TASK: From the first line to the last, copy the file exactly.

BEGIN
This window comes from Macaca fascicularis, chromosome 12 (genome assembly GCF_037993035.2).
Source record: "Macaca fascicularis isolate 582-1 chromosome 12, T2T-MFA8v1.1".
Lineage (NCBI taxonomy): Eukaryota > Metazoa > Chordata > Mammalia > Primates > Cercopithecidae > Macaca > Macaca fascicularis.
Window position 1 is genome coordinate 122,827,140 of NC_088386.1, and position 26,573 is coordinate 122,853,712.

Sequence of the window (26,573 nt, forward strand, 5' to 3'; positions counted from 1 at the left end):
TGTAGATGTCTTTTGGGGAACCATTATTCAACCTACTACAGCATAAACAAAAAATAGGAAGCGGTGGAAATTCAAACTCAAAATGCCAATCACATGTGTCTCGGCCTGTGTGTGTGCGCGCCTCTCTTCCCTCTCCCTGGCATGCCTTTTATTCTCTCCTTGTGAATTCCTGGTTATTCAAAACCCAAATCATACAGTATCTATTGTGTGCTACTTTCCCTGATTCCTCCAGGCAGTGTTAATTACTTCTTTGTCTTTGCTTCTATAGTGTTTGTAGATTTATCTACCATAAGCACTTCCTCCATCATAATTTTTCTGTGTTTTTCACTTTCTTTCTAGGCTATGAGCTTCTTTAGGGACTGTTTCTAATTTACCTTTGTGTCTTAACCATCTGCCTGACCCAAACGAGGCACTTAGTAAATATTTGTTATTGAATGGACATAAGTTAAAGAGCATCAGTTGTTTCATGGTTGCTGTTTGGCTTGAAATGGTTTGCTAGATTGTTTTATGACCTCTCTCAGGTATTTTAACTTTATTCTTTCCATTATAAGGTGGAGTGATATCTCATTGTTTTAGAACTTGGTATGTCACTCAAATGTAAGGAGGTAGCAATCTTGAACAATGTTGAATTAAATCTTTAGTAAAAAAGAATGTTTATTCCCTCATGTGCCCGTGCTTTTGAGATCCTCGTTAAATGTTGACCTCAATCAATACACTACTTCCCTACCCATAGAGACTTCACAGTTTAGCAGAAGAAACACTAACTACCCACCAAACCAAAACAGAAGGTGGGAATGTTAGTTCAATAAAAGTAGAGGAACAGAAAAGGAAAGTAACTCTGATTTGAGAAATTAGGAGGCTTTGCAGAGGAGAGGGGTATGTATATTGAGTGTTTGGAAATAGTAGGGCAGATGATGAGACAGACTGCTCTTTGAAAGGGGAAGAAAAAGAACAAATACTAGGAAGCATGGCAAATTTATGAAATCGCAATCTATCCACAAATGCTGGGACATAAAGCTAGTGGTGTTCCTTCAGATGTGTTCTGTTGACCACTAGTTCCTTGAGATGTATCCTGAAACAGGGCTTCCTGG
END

This window comes from Macaca fascicularis, chromosome 12 (genome assembly GCF_037993035.2).
Source record: "Macaca fascicularis isolate 582-1 chromosome 12, T2T-MFA8v1.1".
Lineage (NCBI taxonomy): Eukaryota > Metazoa > Chordata > Mammalia > Primates > Cercopithecidae > Macaca > Macaca fascicularis.
Window position 1 is genome coordinate 122,827,140 of NC_088386.1, and position 26,573 is coordinate 122,853,712.

Sequence of the window (26,573 nt, forward strand, 5' to 3'; positions counted from 1 at the left end):
TGTAGATGTCTTTTGGGGAACCATTATTCAACCTACTACAGCATAAACAAAAAATAGGAAGCGGTGGAAATTCAAACTCAAAATGCCAATCACATGTGTCTCGGCCTGTGTGTGTGCGCGCCTCTCTTCCCTCTCCCTGGCATGCCTTTTATTCTCTCCTTGTGAATTCCTGGTTATTCAAAACCCAAATCATACAGTATCTATTGTGTGCTACTTTCCCTGATTCCTCCAGGCAGTGTTAATTACTTCTTTGTCTTTGCTTCTATAGTGTTTGTAGATTTATCTACCATAAGCACTTCCTCCATCATAATTTTTCTGTGTTTTTCACTTTCTTTCTAGGCTATGAGCTTCTTTAGGGACTGTTTCTAATTTACCTTTGTGTCTTAACCATCTGCCTGACCCAAACGAGGCACTTAGTAAATATTTGTTATTGAATGGACATAAGTTAAAGAGCATCAGTTGTTTCATGGTTGCTGTTTGGCTTGAAATGGTTTGCTAGATTGTTTTATGACCTCTCTCAGGTATTTTAACTTTATTCTTTCCATTATAAGGTGGAGTGATATCTCATTGTTTTAGAACTTGGTATGTCACTCAAATGTAAGGAGGTAGCAATCTTGAACAATGTTGAATTAAATCTTTAGTAAAAAAGAATGTTTATTCCCTCATGTGCCCGTGCTTTTGAGATCCTCGTTAAATGTTGACCTCAATCAATACACTACTTCCCTACCCATAGAGACTTCACAGTTTAGCAGAAGAAACACTAACTACCCACCAAACCAAAACAGAAGGTGGGAATGTTAGTTCAATAAAAGTAGAGGAACAGAAAAGGAAAGTAACTCTGATTTGAGAAATTAGGAGGCTTTGCAGAGGAGAGGGGTATGTATATTGAGTGTTTGGAAATAGTAGGGCAGATGATGAGACAGACTGCTCTTTGAAAGGGGAAGAAAAAGAACAAATACTAGGAAGCATGGCAAATTTATGAAATCGCAATCTATCCACAAATGCTGGGACATAAAGCTAGTGGTGTTCCTTCAGATGTGTTCTGTTGACCACTAGTTCCTTGAGATGTATCCTGAAACAGGGCTTCCTGG